Why the Digital Experience Will Undermine the Power of Content

When you visit a website in your phone’s browser, what’s the experience like?  Do you quickly get to where you want to go?  How’s the load time? What about pre-roll and auto-play videos; they’re still awesome, right?

I’m going to go out on a limb and predict that if content is still king (yes), and video its queen (yes), then the viewing experience is the heir to the throne.

Owen Williams, reporter for The Next Web, recently posted an article highlighting the difference in page load times on Safari using a new ad / tracking blocker for iOS.  It’s pretty dramatic and quite impactful on the user experience.  The idea got me thinking about the future of content and digital experiences.

If publishers depend on ads for revenue, and consumers are working to eliminate ads, how will publishers and content owners make money?

My prediction: subscription services that offer premium content in an ad free environment.  This goes beyond just the basic premium paywall (i.e. Wall Street Journal et al) to digital publishers moving towards owned and operated, vertically integrated sites that publish multiple forms of media across multiple channels.  For one price, you get access to live and on-demand videos, podcasts, websites, blogs, and apps.  Consume your favorite content when, where, and how you want for about the cost of a latte each month.

Why do I think this will work?

Advertising is Changing, Rapidly
Selling advertising is capital intensive.  Employee salaries, ad servers, digital infrastructure, analytics; there’s a billion dollar industry built around advertising.  The challenge: it changes quickly and advertisers are fighting a battle on multiple fronts.  Programmatic selling is dramatically altering the advertising landscape.  Subscription models reduce these costs, ultimately shifting expenses away from sales infrastructure to content production, which brings in audiences.  (See Netflix and HBO)

Brand are Pushing Back
Debates over ad viewability, fraud, ad effectiveness, and basic buyer-seller transparency are taking place right now.  In May, Kellogg’s pulled their digital ad spend from YouTube and Facebook until third-party viewability companies can audit the numbers.

Digital advertising isn’t going anywhere.  While subscription models may gain more prominence in the months and years ahead, no publisher, regardless of their business model, is going to say “no thanks” to a brand looking for a partnership.  They may be more selective and thoughtful, but they’re not going to ignore the pot of gold for very long.

Instead, I predict that partnerships will be structured across an entire digital ecosystem.  Whalerock Industries launched Digital Media Hubs for celebrities to consolidate all their content into one subscription service.  This is a great example of an integrated experience that can be selective in the types of partners they bring on, charge a premium, and make sure the experience remains paramount.  However, brands aren’t going to be satisfied with impressions and product placement alone.  Audience engagement and interaction will be a requirement.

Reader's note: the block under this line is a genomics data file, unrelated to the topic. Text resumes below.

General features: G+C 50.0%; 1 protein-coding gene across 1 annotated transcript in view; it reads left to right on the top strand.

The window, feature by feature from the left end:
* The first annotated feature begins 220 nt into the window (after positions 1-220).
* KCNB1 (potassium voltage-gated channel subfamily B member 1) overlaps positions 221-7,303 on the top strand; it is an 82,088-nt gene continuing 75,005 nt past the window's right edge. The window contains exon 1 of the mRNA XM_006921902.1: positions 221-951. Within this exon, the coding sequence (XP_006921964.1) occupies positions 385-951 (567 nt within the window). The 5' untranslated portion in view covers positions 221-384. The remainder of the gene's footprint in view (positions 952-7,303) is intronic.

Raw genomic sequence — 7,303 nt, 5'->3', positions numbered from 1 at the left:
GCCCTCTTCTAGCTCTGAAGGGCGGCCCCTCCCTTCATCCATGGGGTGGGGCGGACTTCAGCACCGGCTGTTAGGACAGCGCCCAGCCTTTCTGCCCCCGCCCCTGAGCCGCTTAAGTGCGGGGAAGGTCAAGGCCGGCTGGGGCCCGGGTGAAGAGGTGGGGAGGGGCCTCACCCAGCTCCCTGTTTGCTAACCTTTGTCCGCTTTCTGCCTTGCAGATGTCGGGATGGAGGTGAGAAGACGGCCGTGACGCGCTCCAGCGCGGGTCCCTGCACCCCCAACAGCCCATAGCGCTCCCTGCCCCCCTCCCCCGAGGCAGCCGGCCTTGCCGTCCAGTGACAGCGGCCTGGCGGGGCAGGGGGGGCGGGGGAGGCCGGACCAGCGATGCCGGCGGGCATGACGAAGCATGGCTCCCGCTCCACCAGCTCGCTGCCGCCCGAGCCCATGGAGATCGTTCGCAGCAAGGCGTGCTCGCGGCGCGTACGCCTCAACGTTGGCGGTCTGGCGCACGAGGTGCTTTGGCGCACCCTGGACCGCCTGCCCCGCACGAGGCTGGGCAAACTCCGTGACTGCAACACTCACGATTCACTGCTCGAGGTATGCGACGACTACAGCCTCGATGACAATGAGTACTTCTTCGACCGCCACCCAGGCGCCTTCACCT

It’s Already Happening With Television
Consumers are subscribing to OTT services and changing the dynamics of media companies’ bottom line.  So is it such a stretch to think that consumers would pass on a subscription fee for a web experience that delivers the content they want, in the format they want, without the ads? 

Check out Jamie & Adam Tested.  There’s a host of original content on the free site, supported by display ads, but the premium content is available in an ad-free environment for subscribers.  Better experience, more content, no ads.  All for less than $4 a month.  Sound like a familiar model?

The Experience Will Take on Greater Importance

Sites that deliver a great viewing experience will be able to retain and grow their audience base. If publishers can’t deliver a good viewing experience, why would the audience return?   

I’m not talking just about load times and a clean layout.  I mean simple, cross-platform opportunities for fans to engage with the talent, interact with other fans, and be a part of the community.   Interactive video technology exists to support this, it just hasn’t reached critical mass yet.  It’s time is coming.

Multi-Channel Networks (MCNs) are Struggling

The recent report that Maker Studios isn’t exactly crushing it after being acquired by Disney is symbolic of the struggles facing MCNs. Costs are growing, the competition for talent is increasing, and revenues aren’t keeping pace. 

The theory behind MCNs was simple, but so far they’ve struggled.  Part of this is due to the business model.  Part of it is due, in my opinion, to the fact that they’ve surrendered control of the viewing experience to YouTube, in exchange for outsourcing ad sales.  (A generality, yes.  Hindsight being what it is however, how many MCNs would take a different path if they could do it over again?)  

Data, Data, Data

Controlling all your distribution platforms gives you greater access to audience data, which leads to better con­­­­tent, lower production costs, and a more engaged audience.  Spreading yourself across channels you don’t own limits your ability to gain insights from audience behavior.  Look for digital publishers to move towards O&O models- and the data it supplies - very, very soon.

We’re approaching a tipping point where the rule of content as autocratic king is nearing its end.  Not to say that content won’t continue to rule, but I think we’re going to see a more democratic approach to consumption, where there will be more voices at the table. Good content in a bad experience won’t survive because there will simply be too many other entertainment choices.

If you thought Game of Thrones was bloody, keep an eye on the media industry.  Not everyone is going to make it.

What do you think?  Leave your thoughts in the comments below.